N.J. starts work on financing mechanism for projects

Source: Saqib Rahim, E&E News reporter • Posted: Friday, July 27, 2018

New Jersey regulators yesterday kicked off development for the financing instrument that they hope will make the state one of the country’s leading builders of offshore wind.

The state Board of Public Utilities proposed a rule with the goal of designing an “offshore renewable energy credit,” or OREC, that can be held out to developers of offshore wind.

New Jersey is hoping to move swiftly under first-year Gov. Phil Murphy (D), who campaigned on a promise to exploit the state’s offshore wind resource. Murphy’s predecessor, Chris Christie (R), had promised the same thing back in 2010, when he signed one of the country’s most aggressive offshore wind bills.

But the policies in that bill were never implemented under Christie. Murphy’s goal is to do what Christie promised and then some. The state’s near-term goal is 1,100 megawatts of offshore wind, with a stretch goal of 3,500 MW.

“There has been more activity in the first six months of this administration when it comes to achieving our offshore wind goals than there was in the eight years since the signing of the Offshore Wind Economic Development Act,” Murphy said in a statement.

The OREC is understood as an essential step in New Jersey’s plan. Since offshore wind projects aren’t yet cheap enough to build without a subsidy in the United States, different states are having to come up with incentive structures to get projects across the goal line.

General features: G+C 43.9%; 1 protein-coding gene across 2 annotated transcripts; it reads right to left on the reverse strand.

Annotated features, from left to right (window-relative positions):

Maryland uses an OREC subsidy. Massachusetts awards projects that win competitive auctions. New York said this month that it will use its own version of an OREC.

The structure is a matter of continuing debate in New Jersey. Some stakeholders say the priority is giving offshore wind projects high confidence in what the dollar amount is and when it gets paid — so as to comfort Wall Street. Others say the priority should be getting costs as low as possible, so that the ratepayer isn’t paying more than they need to in order to get a certain amount of wind.

“The only way to assure that New Jersey is getting the best deal possible for an [offshore wind project] is through some form of competitive bidding process,” the state’s Division of Rate Counsel said in a May filing. “Rate Counsel does not support the use of administrative-determined prices for New Jersey [offshore wind] contracts.”

Other nuances: If a project generates manufacturing jobs and stimulates the New Jersey economy, how should that factor into the value of an OREC? Should developers have to include the cost of transmission — a notoriously expensive item — in their bids?

The Board of Public Utilities yesterday didn’t say exactly how it plans to thread these needles but instead kicked off the discussion around how the OREC should be structured. The board said it has an initial concept of how it would work, wherein utilities are required to get ORECs and developers sell ORECs to them. The cost of this scheme would be passed through to ratepayers.

The next step: publishing the proposed rule, then taking public comments and considering potential modifications.

Ørsted A/S, which has a large leasehold off the Jersey coast, signaled initial support.

“Ørsted applauds the New Jersey Board of Public Utilities (NJBPU) for moving swiftly in establishing an OREC funding mechanism that provides developers with the long-term revenue certainty needed to invest in the state’s clean energy infrastructure and economy, while simultaneously providing New Jersey ratepayers with greater control over their energy bills,” Lauren Burm, a spokesperson, said by email.